Tanzanians enjoy cheapest Internet, new study shows

Tanzania has the most affordable internet packages in Africa, a new study shows.

According to a report released by Research ICT Africa, a South African-based organisation that conducts surveys on issues related to Information and Communications Technology, Tanzania is the number one African country when it comes to broadband affordability packages, a move that some stakeholders say give the country a competitive edge in attracting investors in the services sector.

However, internet service providers have criticised the report, saying it is too general and has failed to take into consideration excessive taxation on internet services in the country, low penetration rate and little coverage of the services.

The research which compares mobile and fixed broadband in twelve African countries indicate that for 5GB of surfing data, Tanzanians on average pay $13.30 per month on prepaid and $18.77 for asymmetric digital subscriber line (ADSL).

While mobile internet access is generally cheaper and faster than fixed line web surfing, wireless connections have proven unstable.

Tanzania also provides ADSL-based internet access at the most affordable rates in Africa, going for $18.77 per 1GB, whereas Cameroon is the most expensive with $59.14, the study shows.

South Africa is in second position, offering the lowest broadband price at $22.47 on prepaid basis and $21.80 on contract for a 5GB basket.

Rwanda, Kenya and Ghana follow a price leap later with competitive data offerings at $25.22, $33.40 and $28.27 for the 5GB respectively.

However, Nigeria offers the cheapest contract-based broadband on the continent for $17.99 for 5GB, while Botswana is the most expensive at $105.68.

Although Ghana’s $3.72 offering for 1GB is lower than that of Tanzania at $10.17, the country moves down on the ranking list when it comes to larger volumes.

“Tanzania becomes the cheapest probably because of the infrastructure we have that is connected to the undersea cable.

The National ICT backbone is a government investment and therefore removed the burden to internet service providers,” said Mr Lemange Thomas, marketing officer at Tanzania Telecommunications Ltd (TTCL) responsible for the National ICT backbone.

“This attracts investment in the country by reduced cost of internet services. As the world moves to reliable and affordable connectivity, we see a great possibility for charges to be cheaper in the future pushed by competition,” he added.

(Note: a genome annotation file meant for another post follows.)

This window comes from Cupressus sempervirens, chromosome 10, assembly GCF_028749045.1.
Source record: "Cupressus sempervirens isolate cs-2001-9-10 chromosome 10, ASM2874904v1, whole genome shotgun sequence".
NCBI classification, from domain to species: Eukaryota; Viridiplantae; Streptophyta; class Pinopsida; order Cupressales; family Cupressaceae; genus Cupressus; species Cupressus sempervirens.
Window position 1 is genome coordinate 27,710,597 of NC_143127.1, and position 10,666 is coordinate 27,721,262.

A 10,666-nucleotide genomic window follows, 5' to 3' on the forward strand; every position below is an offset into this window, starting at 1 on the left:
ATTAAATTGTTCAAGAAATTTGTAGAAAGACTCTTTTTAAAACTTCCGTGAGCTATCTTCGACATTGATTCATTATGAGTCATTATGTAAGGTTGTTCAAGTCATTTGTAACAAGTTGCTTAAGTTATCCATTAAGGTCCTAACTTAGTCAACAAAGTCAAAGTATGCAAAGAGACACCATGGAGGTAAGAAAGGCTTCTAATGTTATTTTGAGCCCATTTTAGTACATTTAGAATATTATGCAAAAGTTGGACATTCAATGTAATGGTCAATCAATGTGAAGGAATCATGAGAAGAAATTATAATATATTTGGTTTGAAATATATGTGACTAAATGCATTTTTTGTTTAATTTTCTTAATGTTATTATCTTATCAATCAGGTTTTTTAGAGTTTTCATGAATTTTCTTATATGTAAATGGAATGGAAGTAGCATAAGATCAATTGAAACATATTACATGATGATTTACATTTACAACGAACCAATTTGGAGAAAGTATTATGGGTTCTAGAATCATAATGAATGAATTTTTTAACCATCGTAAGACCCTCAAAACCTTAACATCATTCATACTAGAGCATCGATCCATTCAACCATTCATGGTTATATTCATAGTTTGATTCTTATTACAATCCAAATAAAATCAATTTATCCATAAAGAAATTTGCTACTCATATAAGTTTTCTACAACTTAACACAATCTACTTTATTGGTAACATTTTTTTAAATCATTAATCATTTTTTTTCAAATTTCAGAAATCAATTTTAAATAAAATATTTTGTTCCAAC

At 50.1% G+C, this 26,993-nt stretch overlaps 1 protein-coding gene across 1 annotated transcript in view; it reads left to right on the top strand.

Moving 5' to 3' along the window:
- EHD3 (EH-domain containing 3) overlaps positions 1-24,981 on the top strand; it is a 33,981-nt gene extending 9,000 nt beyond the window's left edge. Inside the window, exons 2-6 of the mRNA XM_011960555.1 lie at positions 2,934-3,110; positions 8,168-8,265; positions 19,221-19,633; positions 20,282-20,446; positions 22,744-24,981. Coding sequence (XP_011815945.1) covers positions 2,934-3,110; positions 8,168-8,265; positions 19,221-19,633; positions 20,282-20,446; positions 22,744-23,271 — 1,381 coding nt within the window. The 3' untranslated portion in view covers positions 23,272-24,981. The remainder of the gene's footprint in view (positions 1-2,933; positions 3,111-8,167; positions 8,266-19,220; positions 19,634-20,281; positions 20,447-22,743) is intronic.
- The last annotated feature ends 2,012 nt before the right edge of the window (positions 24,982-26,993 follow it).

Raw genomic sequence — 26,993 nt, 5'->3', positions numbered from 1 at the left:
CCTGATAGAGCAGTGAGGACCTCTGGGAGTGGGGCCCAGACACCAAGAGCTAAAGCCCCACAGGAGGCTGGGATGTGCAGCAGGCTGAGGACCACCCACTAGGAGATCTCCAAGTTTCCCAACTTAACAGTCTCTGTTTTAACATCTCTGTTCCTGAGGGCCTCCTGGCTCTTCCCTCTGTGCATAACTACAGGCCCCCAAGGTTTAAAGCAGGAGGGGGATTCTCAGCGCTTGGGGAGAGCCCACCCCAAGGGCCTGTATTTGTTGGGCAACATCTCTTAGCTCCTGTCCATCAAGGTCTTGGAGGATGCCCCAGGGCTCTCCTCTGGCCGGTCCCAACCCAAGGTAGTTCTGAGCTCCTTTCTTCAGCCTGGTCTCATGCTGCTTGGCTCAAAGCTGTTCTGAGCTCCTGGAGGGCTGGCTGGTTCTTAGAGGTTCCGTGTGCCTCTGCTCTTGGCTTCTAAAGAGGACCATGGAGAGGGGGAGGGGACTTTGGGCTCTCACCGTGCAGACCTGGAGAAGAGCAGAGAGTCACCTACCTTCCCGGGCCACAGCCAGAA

However, the chairman of the Tanzania Internet Service Providers Association, Mr Gregory Almeida, raised a concern over taxes attached to internet services, saying that it will deteriorate the sector growth.

“We are worried by the increasing taxes, low growth rate and small coverage of the services. Very few Tanzanians have access to internet probably those in big towns,” said Mr Almeida.

According to him, the government charges 35 per cent tax on internet services and therefore growth rate and cheap cost are going to be nullified soon. “Bad enough, the government introduced the taxes without even consulting us,” he said.

Tanzania Communication Regulatory Authority (TCRA) says currently 7.6 million Tanzanians are using internet services.

Dr Honest Ngowi, a senior lecturer at Mzumbe University Business School, says cheap internet services in Tanzania were a competitive advantage over other countries especially in the electronic commerce (E-Commerce).

“The role of internet in communication, governance and business is very significant. It therefore has implications in the economy especially when most transactions are being done electronically,” says Dr Ngowi.

He adds, however, that for cheapest to be really, it should be down the global standards.

“It also depends on the income level of a particular group of consumers,” he says.

Industrial stakeholders also feel that cheap internet services have not brought significant impact in the production costs.

“Ideally, the cheapest internet services were supposed to reduce cost of production and ultimately result into low price of commodities.

However, in Tanzania it has not functioned like that because communication is a small portion of our production costs,” says Mr Hussein Kamote, Confederation of Tanzania Industries (CTI) Director of Policy and Advocacy.
Source: The Citizen, reported by Alawi Masare from Dar es Salaam, Tanzania
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